COMPLICATIONS OF INTRAOSSEOUS PLACEMENT
The complication rate is low. The most common complication is pain during insertion and infusion. Discomfort during infusion is thought to be due to pressure within the marrow cavity and can be reduced with the administration of lidocaine. The manufacturer of the EZ-IO recommends giving a 0.5 milligram/kg dose of 2% lidocaine without epinephrine (20 to 40 milligrams in adults) followed by a 10-mL normal saline flush after the intraosseous route is established.
In a prospective cohort of 95 patients who had intraosseous placement in the field or in the ED, no complications were noted other than difficulty removing the needle.3 A retrospective series of 42 patients with intraosseous placement had one serious complication of tibial fracture in a 10-day-old.17 A case series of 58 insertions in pediatric critical care transport team noted a 12% complication rate, all of which were minor local tissue edema or infiltration.16 A population-based study found no serious complications in 281 intraosseous insertions using administrative data.18 Case reports have described serious complications including compartment syndrome, osteomyelitis, fat embolism, cerebral air embolism, and skin necrosis from extravasation of caustic medications.18 Soft tissue fluid accumulation may be more likely in the setting of multiple attempts at intraosseous placement in the same bone. As a result, no more than one attempt per bone is recommended.19 Growth plate injuries are possible if not inserted at the proper site.20 Tibial fracture is a rare complication that is more likely in children with underlying bone disorders. In general, radiographs are not needed following intraosseous removal unless there is suspicion of a complication.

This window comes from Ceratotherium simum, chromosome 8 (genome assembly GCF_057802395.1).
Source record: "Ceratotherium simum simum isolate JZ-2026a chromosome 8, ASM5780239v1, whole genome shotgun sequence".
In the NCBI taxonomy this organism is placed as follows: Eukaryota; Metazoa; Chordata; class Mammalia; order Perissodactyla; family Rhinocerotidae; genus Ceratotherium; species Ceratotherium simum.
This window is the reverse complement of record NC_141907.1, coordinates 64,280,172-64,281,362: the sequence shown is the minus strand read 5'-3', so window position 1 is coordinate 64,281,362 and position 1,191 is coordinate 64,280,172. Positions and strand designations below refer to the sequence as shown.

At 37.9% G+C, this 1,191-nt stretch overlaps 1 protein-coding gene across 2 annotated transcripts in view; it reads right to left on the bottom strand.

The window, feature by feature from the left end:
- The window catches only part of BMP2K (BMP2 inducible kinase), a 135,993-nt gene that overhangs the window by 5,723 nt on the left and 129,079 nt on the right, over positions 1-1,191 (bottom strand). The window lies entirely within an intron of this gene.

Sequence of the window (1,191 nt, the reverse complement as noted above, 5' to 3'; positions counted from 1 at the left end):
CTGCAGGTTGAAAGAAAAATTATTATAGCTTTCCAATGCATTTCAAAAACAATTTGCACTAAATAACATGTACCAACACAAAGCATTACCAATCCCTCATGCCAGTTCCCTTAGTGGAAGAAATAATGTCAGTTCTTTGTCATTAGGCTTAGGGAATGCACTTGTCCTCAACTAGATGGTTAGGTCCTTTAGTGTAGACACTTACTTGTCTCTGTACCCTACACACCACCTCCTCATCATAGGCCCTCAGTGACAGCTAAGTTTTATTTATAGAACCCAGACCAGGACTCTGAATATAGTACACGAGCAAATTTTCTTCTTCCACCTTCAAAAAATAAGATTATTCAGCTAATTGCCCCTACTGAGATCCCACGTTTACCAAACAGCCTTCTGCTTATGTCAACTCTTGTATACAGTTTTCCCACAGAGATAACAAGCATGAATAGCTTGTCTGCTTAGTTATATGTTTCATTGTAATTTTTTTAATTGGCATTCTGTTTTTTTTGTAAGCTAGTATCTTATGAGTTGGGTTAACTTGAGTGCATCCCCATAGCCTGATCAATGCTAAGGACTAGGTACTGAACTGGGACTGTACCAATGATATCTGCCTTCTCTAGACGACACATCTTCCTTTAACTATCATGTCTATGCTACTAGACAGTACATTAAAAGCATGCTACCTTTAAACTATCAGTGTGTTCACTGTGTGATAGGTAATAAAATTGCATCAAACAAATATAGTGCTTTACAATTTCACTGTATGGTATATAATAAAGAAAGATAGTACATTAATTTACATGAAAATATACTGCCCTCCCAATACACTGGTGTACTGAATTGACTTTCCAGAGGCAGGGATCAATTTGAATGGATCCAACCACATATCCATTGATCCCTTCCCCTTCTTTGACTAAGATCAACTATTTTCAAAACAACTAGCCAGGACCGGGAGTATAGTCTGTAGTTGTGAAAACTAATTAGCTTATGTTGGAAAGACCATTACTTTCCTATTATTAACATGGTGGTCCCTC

Each device has specific instructions for removal. The EZ-IO is removed by attaching a luer lock syringe then applying traction while twisting in a clockwise direction. If the syringe is twisted counterclockwise, it will unscrew from the short hub, which can be difficult to grasp. Other needles can be removed with traction and a back-and-forth twisting motion. Remove intraosseous needles as soon as another stable route of vascular access is established.